Facing the truth

In the mid-90s I was a huge fan of the sci-fi show “Babylon 5”. I first heard about when creator J. (“Joe”) Michael Straczynski talked about it in his Writer’s Digest column, and I liked what I read. And so by the time finally aired on Australian television I was really looking forward to it.

And I wasn’t disappointed.

This is how it was meant to be done. An entire five-year series planned from beginning to end. No more “Oh, look. There’s a new character on the ship. Guess who’ll be dead by the end of the episode.” Joe thought nothing of wiping out major characters, or entire races.

(Geek alert: I was also excited because they were using a Video Toaster and my favourite computer at the time, the Amiga.)

But what I enjoyed just as much, if not more, were the behind-the-scenes discussions. Joe was a big fan of the Internet, and he talked a lot in online forums about how he created the show, the various themes he used, how some of the episodes mirrored real-world events and issues, and so on. I collected a lot of what he said, and I still have them sitting on my hard drive.

But out of everything he said in those discussions, there’s one paragraph I’ve never forgotten:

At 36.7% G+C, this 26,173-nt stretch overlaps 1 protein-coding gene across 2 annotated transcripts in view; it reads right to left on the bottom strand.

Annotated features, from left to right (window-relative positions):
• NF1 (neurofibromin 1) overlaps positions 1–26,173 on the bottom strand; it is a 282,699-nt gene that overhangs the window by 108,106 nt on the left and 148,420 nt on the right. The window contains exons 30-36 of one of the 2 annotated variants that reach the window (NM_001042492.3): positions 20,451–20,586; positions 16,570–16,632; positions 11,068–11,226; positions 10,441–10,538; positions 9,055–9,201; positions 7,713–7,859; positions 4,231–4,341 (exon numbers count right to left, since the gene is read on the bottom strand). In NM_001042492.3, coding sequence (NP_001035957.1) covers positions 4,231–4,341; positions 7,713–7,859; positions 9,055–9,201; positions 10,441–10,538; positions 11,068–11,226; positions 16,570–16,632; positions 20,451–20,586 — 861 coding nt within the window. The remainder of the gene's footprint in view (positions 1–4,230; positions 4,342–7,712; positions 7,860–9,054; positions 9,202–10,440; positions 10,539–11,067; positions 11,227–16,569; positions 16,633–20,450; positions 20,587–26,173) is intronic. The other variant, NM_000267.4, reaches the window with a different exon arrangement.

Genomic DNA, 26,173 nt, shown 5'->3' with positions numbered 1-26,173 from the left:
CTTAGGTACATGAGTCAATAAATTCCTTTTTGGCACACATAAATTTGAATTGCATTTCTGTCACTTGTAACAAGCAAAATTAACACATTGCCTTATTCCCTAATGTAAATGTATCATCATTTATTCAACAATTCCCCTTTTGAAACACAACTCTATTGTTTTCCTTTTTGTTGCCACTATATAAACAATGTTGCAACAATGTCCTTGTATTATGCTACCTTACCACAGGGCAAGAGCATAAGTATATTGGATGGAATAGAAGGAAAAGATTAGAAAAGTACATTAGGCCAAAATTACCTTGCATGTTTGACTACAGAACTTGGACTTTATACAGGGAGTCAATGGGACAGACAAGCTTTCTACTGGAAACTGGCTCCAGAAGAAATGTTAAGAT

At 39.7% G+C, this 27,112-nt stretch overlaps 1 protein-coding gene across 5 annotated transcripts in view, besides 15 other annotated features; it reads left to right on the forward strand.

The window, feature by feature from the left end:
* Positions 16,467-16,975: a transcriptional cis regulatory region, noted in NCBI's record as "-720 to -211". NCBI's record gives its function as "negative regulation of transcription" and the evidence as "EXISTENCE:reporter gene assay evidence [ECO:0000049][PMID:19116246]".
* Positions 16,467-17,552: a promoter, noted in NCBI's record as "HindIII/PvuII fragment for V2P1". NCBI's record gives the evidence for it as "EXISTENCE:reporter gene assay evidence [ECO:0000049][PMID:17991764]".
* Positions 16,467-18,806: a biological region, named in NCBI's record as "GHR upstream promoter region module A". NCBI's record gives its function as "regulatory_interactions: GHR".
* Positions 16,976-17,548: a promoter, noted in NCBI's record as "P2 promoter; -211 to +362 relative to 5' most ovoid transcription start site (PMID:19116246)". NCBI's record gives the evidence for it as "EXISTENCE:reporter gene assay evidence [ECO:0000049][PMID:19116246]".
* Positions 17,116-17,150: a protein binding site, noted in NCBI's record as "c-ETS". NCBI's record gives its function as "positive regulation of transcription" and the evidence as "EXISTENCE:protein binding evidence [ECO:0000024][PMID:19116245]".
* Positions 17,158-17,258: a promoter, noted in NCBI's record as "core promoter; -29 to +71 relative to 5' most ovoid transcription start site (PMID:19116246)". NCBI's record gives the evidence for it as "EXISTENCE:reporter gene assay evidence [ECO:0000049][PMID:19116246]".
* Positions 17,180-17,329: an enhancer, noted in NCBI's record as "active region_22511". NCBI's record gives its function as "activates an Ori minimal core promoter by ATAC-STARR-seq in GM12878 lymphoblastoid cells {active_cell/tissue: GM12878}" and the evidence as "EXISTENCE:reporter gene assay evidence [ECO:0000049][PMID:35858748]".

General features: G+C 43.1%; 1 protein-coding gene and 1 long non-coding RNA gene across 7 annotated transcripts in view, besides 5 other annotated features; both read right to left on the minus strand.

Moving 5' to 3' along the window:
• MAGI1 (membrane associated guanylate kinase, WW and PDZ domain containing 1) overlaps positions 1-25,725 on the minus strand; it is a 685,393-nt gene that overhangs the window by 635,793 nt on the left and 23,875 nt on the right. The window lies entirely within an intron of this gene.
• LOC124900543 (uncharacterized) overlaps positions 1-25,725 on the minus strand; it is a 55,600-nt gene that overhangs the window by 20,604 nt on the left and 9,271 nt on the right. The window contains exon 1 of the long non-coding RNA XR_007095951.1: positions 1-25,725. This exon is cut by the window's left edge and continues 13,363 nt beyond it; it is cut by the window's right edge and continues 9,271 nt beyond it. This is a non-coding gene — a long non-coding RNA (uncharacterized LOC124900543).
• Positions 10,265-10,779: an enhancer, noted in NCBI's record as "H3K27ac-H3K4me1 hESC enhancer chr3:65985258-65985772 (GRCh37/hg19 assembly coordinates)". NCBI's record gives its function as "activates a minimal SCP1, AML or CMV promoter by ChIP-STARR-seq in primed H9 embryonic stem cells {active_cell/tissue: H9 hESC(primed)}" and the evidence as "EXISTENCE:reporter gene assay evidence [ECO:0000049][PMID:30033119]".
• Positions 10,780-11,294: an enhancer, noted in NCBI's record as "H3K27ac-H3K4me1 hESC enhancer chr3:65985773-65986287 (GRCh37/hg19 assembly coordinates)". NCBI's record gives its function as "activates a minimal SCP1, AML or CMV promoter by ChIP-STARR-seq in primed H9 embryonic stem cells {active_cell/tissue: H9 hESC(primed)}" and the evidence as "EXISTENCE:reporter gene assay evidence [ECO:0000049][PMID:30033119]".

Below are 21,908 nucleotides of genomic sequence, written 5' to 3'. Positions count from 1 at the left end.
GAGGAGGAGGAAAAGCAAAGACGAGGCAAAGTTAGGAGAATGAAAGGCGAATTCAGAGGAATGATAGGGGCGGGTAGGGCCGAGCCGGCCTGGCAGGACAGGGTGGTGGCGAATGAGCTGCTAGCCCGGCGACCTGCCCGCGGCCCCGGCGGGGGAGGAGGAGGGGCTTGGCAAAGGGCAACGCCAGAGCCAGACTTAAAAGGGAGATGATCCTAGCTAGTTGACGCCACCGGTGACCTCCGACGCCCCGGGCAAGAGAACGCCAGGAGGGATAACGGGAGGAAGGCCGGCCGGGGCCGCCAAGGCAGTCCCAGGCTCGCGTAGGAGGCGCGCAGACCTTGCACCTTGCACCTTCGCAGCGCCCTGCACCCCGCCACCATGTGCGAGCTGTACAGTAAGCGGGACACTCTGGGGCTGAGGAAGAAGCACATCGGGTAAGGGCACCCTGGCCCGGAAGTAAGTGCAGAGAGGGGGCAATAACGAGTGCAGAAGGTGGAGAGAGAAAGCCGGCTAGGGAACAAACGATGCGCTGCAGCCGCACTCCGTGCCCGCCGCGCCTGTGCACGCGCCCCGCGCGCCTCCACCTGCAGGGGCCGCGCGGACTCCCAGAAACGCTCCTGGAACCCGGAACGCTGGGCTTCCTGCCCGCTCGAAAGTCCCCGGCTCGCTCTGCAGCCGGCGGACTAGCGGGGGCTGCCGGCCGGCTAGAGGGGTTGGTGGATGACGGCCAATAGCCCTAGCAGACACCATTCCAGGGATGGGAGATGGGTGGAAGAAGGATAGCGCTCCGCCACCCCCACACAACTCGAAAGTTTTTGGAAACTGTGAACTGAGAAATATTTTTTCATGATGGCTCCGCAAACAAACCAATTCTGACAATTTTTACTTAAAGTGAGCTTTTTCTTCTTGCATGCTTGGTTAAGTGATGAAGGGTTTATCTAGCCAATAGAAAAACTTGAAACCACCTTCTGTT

“Basically, I have this theory that there are five kinds of truth.  (This is Joe’s Theory of the Five Truths.)  There is the truth you tell to casual strangers and acquaintances.  There is the truth you tell to your general circle of friends and family members.  There is the truth you tell to only one or two people in your entire life.  There is the truth you tell to yourself.  And finally, there is the truth that you do not admit even to yourself.  And it’s that fifth truth that provides some of the most interesting drama.”

That fifth truth he’s talking about, the one you’d probably call denial, is one I’ve struggled with a lot over the years. It’s funny that I have real issues about lying to other people, but don’t think twice about lying to myself. Unfortunately running away from a truth doesn’t make it any less a truth. I’ve been trying to out-run it for a long time, but now it’s catching up with me. Or maybe I’m just sick of running.

In any case, it’s time to finally face it.

So I’ve made a few calls, and set up some appointments with people to help me find that truth. Some of it will come from others when I ask the right questions. But a lot of it will come from me when other people ask the right questions. (In my case, the truth is in there.) I may not like the answers (denial is a powerful force), but I think I’ve reached the point where I really need to know.

Of course, what happens from there is another story.

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